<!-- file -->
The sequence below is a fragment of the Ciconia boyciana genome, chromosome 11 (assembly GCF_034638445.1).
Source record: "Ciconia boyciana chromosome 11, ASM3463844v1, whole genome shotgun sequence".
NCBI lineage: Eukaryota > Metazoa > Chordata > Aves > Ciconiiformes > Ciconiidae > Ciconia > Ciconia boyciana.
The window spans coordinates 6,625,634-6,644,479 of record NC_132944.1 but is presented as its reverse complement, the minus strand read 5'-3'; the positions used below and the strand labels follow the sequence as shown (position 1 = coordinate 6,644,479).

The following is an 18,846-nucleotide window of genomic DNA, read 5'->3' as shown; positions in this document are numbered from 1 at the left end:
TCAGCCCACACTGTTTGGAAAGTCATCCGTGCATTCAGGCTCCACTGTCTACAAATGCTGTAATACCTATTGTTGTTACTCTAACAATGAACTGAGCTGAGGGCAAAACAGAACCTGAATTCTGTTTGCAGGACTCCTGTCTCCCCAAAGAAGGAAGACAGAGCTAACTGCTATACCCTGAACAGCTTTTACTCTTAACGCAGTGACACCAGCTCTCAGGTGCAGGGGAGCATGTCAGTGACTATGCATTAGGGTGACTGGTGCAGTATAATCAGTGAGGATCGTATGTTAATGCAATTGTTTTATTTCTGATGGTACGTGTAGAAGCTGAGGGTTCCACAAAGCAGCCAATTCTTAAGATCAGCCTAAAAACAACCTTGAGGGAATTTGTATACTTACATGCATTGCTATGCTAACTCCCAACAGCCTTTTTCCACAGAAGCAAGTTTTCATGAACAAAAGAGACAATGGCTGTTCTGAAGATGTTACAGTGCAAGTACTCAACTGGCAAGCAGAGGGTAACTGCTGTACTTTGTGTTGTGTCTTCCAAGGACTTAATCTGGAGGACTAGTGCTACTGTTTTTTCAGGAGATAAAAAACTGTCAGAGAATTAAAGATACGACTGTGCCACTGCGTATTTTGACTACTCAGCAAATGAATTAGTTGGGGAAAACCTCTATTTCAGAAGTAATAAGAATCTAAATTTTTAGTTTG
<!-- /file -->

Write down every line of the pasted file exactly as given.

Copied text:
The sequence below is a fragment of the Ciconia boyciana genome, chromosome 11 (assembly GCF_034638445.1).
Source record: "Ciconia boyciana chromosome 11, ASM3463844v1, whole genome shotgun sequence".
NCBI lineage: Eukaryota > Metazoa > Chordata > Aves > Ciconiiformes > Ciconiidae > Ciconia > Ciconia boyciana.
The window spans coordinates 6,625,634-6,644,479 of record NC_132944.1 but is presented as its reverse complement, the minus strand read 5'-3'; the positions used below and the strand labels follow the sequence as shown (position 1 = coordinate 6,644,479).

The following is an 18,846-nucleotide window of genomic DNA, read 5'->3' as shown; positions in this document are numbered from 1 at the left end:
TCAGCCCACACTGTTTGGAAAGTCATCCGTGCATTCAGGCTCCACTGTCTACAAATGCTGTAATACCTATTGTTGTTACTCTAACAATGAACTGAGCTGAGGGCAAAACAGAACCTGAATTCTGTTTGCAGGACTCCTGTCTCCCCAAAGAAGGAAGACAGAGCTAACTGCTATACCCTGAACAGCTTTTACTCTTAACGCAGTGACACCAGCTCTCAGGTGCAGGGGAGCATGTCAGTGACTATGCATTAGGGTGACTGGTGCAGTATAATCAGTGAGGATCGTATGTTAATGCAATTGTTTTATTTCTGATGGTACGTGTAGAAGCTGAGGGTTCCACAAAGCAGCCAATTCTTAAGATCAGCCTAAAAACAACCTTGAGGGAATTTGTATACTTACATGCATTGCTATGCTAACTCCCAACAGCCTTTTTCCACAGAAGCAAGTTTTCATGAACAAAAGAGACAATGGCTGTTCTGAAGATGTTACAGTGCAAGTACTCAACTGGCAAGCAGAGGGTAACTGCTGTACTTTGTGTTGTGTCTTCCAAGGACTTAATCTGGAGGACTAGTGCTACTGTTTTTTCAGGAGATAAAAAACTGTCAGAGAATTAAAGATACGACTGTGCCACTGCGTATTTTGACTACTCAGCAAATGAATTAGTTGGGGAAAACCTCTATTTCAGAAGTAATAAGAATCTAAATTTTTAGTTTG